Difference between Income Statement and Statement of Comprehensive Income

The statement of income and the statement of comprehensive income are both part of financial statements used to report the company’s performance and financial position to the users of financial statements. One significant difference between both statements is income. Let’s have a look at how income differentiates the two statements.

Income Statement Vs. Statement of Comprehensive Income


The income statement, also known as a statement of profit and loss, is a financial statement that shows the company’s expenses and revenue for a specified period.

On the other side, the statement of comprehensive income is a financial statement that reports the company’s expenses, revenues, and other comprehensive income over a specified period.


The primary purpose of the statement of income is to report the company’s net income/net loss, which is the difference between its revenue and expenses. The income statement is used to evaluate the company’s financial performance in terms of profit and loss through regular business activities such as selling products or services.

The statement of comprehensive income is a tool to provide a more comprehensive and complete picture of a company’s performance financially than the income statement. The shareholders can see the full range of factors impacting the company’s financial performance.

Other Comprehensive Income

The basic difference between the income statement and a comprehensive income statement is of other comprehensive income. Other than the components of an income statement, a comprehensive income statement includes the followings:

  1. Unrealized gains or losses
  2. Foreign currency translation adjustments
  3. Pension and post-retirement benefit adjustments
  4. Revaluation of property, plant, and equipment
  5. Change in the fair value of financial and market instruments
Difference between Income Statement and Statement of Comprehensive Income

Inclusion and Exclusion

The income statement only includes the realized gains and losses. In contrast, the statement of comprehensive income includes both the realized and unrealized gains and losses, foreign currency translation adjustments, pension, and post-retirement benefit adjustments, revaluation of property, plant, and equipment, and change in the fair value of financial and market instruments.

Events and Transaction

Another difference is that the statement of income only includes transactions and events that are completed and took place. In contrast, the comprehensive income statement consists of both completed and incomplete transactions and events. The statement of comprehensive income provides a more current view of the company’s position and performance.

Table of Difference

To summarize, we have the following table:


Income Statement

Comprehensive Income Statement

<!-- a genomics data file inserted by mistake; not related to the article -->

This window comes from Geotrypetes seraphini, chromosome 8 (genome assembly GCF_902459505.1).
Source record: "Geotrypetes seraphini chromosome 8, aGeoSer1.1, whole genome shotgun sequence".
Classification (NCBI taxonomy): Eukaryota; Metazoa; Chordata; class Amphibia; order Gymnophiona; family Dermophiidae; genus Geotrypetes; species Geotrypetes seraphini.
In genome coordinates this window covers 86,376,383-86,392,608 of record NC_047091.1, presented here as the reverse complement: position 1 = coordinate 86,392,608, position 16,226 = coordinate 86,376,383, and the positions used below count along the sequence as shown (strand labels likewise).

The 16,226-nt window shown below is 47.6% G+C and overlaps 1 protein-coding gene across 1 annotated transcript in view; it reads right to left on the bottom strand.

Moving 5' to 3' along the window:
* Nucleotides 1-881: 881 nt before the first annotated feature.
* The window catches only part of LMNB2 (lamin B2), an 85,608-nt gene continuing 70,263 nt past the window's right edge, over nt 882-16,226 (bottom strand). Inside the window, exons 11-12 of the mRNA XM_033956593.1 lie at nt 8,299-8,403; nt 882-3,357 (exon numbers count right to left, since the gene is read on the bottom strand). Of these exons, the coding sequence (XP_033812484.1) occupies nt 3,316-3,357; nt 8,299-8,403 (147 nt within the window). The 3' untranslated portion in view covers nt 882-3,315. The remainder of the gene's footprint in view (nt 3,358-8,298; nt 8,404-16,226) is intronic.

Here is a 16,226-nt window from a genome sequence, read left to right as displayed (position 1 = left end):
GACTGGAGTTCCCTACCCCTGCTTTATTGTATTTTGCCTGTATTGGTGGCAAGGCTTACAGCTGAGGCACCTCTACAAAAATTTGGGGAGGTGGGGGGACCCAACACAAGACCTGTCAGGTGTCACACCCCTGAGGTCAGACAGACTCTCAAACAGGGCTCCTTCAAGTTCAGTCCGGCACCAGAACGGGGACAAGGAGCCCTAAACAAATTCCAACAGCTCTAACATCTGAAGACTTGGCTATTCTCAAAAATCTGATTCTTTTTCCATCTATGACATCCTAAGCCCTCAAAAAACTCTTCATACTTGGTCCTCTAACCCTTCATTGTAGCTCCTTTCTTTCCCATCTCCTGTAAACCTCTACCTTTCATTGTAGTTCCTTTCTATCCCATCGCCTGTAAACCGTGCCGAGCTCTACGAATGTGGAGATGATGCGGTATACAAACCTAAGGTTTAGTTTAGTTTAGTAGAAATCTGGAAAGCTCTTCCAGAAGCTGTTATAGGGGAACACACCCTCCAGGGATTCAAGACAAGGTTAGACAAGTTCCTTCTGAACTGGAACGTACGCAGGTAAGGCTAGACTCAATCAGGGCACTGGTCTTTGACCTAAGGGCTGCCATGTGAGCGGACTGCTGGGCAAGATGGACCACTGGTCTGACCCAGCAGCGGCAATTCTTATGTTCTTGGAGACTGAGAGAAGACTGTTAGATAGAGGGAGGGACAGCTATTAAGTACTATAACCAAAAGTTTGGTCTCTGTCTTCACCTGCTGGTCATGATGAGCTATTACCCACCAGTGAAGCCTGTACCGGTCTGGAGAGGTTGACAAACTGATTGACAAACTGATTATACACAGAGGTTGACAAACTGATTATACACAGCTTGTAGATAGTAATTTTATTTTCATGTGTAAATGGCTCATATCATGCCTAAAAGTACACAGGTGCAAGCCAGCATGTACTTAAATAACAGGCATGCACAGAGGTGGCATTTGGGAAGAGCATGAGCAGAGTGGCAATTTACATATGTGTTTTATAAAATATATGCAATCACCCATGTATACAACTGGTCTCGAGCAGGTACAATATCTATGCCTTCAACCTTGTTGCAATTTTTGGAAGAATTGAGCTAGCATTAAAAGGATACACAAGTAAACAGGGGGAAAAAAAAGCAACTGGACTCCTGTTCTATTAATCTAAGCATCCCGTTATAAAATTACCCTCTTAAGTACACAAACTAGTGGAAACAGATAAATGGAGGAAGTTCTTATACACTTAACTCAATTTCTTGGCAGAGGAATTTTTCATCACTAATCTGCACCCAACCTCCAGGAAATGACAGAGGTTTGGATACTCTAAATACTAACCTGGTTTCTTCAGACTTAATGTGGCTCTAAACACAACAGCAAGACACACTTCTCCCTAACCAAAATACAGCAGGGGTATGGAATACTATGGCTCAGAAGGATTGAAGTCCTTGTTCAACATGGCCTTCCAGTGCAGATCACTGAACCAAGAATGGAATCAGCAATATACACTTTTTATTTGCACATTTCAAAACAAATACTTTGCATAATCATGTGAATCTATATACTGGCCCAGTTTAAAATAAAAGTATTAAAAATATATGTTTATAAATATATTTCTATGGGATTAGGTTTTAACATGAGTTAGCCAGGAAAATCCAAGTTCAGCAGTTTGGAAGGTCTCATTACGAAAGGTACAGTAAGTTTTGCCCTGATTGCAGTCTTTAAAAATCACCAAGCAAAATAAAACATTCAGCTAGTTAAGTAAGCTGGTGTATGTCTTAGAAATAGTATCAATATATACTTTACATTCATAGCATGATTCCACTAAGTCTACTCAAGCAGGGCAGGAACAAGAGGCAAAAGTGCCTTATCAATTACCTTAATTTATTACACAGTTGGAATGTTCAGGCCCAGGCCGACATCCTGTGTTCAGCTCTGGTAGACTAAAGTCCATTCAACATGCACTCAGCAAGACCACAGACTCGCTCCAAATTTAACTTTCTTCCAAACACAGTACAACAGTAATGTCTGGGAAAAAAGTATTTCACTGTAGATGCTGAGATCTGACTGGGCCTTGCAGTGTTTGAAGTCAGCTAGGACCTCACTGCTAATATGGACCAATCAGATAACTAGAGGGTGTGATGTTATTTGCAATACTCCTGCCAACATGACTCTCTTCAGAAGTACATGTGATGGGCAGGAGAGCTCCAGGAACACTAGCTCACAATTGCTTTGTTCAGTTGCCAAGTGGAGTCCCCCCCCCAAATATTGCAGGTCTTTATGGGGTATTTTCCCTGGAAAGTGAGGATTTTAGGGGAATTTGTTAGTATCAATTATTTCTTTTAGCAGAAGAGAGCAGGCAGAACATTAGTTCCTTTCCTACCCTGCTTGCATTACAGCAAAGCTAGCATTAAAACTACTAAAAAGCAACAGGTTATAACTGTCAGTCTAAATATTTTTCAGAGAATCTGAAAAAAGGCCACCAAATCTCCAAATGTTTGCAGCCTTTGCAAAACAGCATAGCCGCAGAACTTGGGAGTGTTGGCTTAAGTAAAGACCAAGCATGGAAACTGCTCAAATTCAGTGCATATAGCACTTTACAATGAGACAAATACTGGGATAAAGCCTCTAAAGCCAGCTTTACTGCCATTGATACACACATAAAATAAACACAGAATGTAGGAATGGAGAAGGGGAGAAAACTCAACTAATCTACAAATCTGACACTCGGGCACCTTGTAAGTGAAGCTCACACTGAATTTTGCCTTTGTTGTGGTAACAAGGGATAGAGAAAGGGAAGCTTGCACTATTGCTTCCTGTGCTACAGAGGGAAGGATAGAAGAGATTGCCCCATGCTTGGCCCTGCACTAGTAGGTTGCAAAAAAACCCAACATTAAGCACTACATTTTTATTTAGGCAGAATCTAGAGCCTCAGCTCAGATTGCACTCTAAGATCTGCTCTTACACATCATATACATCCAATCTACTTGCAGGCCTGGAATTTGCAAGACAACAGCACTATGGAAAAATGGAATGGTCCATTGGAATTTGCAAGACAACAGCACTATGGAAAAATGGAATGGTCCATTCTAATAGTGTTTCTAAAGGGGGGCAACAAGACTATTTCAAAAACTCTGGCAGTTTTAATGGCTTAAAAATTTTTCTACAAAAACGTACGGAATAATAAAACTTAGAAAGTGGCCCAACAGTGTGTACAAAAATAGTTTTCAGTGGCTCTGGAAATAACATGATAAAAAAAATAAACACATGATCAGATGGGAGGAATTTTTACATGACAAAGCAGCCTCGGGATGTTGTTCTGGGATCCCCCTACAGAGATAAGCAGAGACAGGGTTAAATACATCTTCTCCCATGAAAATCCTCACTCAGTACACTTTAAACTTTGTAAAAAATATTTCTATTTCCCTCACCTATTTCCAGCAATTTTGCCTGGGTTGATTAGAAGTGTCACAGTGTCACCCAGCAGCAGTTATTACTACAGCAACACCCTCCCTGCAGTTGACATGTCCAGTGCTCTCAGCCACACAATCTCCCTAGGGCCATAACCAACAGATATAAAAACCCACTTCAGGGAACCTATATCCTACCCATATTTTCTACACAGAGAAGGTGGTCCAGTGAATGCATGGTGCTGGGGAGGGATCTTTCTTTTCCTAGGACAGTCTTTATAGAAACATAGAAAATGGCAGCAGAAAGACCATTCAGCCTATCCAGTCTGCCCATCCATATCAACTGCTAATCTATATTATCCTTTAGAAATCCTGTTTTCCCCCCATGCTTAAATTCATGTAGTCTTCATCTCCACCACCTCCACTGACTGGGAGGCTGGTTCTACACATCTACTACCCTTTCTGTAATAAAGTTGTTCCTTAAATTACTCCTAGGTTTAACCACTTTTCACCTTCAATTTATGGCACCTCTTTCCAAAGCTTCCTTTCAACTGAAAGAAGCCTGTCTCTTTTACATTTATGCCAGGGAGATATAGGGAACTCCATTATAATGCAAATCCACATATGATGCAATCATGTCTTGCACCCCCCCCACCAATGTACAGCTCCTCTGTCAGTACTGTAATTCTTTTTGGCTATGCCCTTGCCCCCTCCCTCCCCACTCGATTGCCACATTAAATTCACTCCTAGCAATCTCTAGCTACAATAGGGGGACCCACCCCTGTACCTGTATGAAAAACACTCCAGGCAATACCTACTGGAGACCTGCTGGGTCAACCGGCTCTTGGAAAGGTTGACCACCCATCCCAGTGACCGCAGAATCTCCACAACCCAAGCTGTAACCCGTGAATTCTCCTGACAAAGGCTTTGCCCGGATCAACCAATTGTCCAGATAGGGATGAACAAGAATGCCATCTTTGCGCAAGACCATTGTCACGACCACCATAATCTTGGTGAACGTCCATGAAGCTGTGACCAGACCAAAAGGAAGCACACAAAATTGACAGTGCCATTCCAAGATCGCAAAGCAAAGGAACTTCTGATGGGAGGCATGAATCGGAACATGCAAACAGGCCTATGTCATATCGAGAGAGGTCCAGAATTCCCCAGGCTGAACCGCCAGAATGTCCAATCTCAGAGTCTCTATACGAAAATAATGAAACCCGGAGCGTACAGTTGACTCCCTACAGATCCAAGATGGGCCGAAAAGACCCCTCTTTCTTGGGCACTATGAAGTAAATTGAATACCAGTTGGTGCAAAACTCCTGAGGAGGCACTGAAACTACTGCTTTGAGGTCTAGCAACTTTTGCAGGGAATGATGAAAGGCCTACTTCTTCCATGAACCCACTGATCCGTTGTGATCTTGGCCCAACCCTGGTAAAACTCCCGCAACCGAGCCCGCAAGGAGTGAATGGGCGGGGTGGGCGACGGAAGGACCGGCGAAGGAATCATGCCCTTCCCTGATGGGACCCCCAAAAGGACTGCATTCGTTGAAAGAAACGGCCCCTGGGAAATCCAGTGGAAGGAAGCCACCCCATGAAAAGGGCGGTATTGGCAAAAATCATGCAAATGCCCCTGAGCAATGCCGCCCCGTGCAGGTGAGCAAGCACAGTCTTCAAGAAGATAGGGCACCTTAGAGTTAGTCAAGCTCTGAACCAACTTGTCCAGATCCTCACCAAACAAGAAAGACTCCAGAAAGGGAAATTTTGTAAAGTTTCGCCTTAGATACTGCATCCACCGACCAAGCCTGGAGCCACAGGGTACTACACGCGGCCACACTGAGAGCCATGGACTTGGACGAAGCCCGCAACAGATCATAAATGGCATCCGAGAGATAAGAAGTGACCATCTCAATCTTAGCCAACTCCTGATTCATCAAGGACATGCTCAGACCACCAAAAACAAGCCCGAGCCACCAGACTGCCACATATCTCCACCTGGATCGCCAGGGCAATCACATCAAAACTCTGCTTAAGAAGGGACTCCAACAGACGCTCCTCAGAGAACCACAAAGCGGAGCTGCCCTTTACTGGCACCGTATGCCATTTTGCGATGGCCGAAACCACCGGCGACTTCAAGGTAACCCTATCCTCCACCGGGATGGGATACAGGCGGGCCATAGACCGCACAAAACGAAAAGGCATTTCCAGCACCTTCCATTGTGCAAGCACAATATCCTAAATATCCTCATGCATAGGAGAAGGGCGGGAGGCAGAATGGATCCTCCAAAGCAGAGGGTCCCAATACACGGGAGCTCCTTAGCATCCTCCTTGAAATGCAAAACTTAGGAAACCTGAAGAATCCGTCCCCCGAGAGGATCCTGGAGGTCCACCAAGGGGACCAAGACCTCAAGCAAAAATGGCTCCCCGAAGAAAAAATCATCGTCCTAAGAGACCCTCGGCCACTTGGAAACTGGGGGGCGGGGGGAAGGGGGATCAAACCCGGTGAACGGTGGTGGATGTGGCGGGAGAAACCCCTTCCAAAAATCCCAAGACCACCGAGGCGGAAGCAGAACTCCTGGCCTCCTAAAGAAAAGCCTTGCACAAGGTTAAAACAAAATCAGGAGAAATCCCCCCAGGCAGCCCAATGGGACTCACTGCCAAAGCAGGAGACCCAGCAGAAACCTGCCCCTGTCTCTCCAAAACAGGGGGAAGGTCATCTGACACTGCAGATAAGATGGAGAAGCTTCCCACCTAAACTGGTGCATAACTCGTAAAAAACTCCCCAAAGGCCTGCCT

Nature of IncomeIt includes incomes and losses arising from regular activities of the business.It includes incomes and losses from regular as well as irregular activities of the business.
ComponentsIt only includes the revenues and expenses of the company.It includes revenues, expenses, and other comprehensive income of the company.
Realized and Unrealized Profit and lossesIt only includes realized gains and losses of the company.It includes both realized as well as unrealized gains and losses.
Types of TransactionIt only includes completed transactions.Along with completed transactions, it includes transactions that are yet to take place.

Which Statement is Better?

However, both statements provide valuable information and insights to the users of financial statements about the company’s performance and financial positions; the comprehensive income statement provides a more complete and competitive view in comparison to the income statement alone.

But the question here is, “if the comprehensive income statement is more complete, why does it not replace the income statement?

The reason is even though a comprehensive income statement includes a more extensive set of items, it is still not as widely used as the income statement as it is considered more of a supplement than a replacement because the ‘other comprehensive income’ section is usually less significant to most of the stakeholders and some of the standards required to produce the statement separately.

Sanjay Borad

Sanjay Bulaki Borad

MBA-Finance, CMA, CS, Insolvency Professional, B'Com

Sanjay Borad, Founder of eFinanceManagement, is a Management Consultant with 7 years of MNC experience and 11 years in Consultancy. He caters to clients with turnovers from 200 Million to 12,000 Million, including listed entities, and has vast industry experience in over 20 sectors. Additionally, he serves as a visiting faculty for Finance and Costing in MBA Colleges and CA, CMA Coaching Classes.

Leave a Comment